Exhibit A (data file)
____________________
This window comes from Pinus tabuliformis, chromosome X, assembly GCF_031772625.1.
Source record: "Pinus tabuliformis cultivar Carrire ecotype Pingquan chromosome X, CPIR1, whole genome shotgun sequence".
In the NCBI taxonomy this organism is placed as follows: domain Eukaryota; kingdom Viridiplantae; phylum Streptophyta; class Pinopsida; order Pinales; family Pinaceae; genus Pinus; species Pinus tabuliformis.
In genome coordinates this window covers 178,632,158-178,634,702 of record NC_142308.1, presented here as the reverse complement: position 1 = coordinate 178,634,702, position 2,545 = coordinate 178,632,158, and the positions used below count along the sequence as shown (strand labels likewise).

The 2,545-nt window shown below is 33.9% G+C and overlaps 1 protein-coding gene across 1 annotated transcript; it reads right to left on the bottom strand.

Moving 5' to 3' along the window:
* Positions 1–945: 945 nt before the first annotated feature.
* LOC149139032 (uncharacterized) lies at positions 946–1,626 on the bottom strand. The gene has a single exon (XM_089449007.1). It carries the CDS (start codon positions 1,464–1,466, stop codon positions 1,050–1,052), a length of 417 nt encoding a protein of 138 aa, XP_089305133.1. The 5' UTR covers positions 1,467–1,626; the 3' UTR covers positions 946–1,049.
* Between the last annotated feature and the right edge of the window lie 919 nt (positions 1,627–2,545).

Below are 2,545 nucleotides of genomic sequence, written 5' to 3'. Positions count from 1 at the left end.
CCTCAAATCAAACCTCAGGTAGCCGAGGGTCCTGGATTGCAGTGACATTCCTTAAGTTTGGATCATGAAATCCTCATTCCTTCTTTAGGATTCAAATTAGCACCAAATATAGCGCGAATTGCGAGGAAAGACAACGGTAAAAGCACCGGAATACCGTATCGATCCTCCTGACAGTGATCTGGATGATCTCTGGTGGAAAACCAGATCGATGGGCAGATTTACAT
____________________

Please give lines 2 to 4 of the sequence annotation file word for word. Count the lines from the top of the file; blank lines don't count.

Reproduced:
Source record: "Pinus tabuliformis cultivar Carrire ecotype Pingquan chromosome X, CPIR1, whole genome shotgun sequence".
In the NCBI taxonomy this organism is placed as follows: domain Eukaryota; kingdom Viridiplantae; phylum Streptophyta; class Pinopsida; order Pinales; family Pinaceae; genus Pinus; species Pinus tabuliformis.
In genome coordinates this window covers 178,632,158-178,634,702 of record NC_142308.1, presented here as the reverse complement: position 1 = coordinate 178,634,702, position 2,545 = coordinate 178,632,158, and the positions used below count along the sequence as shown (strand labels likewise).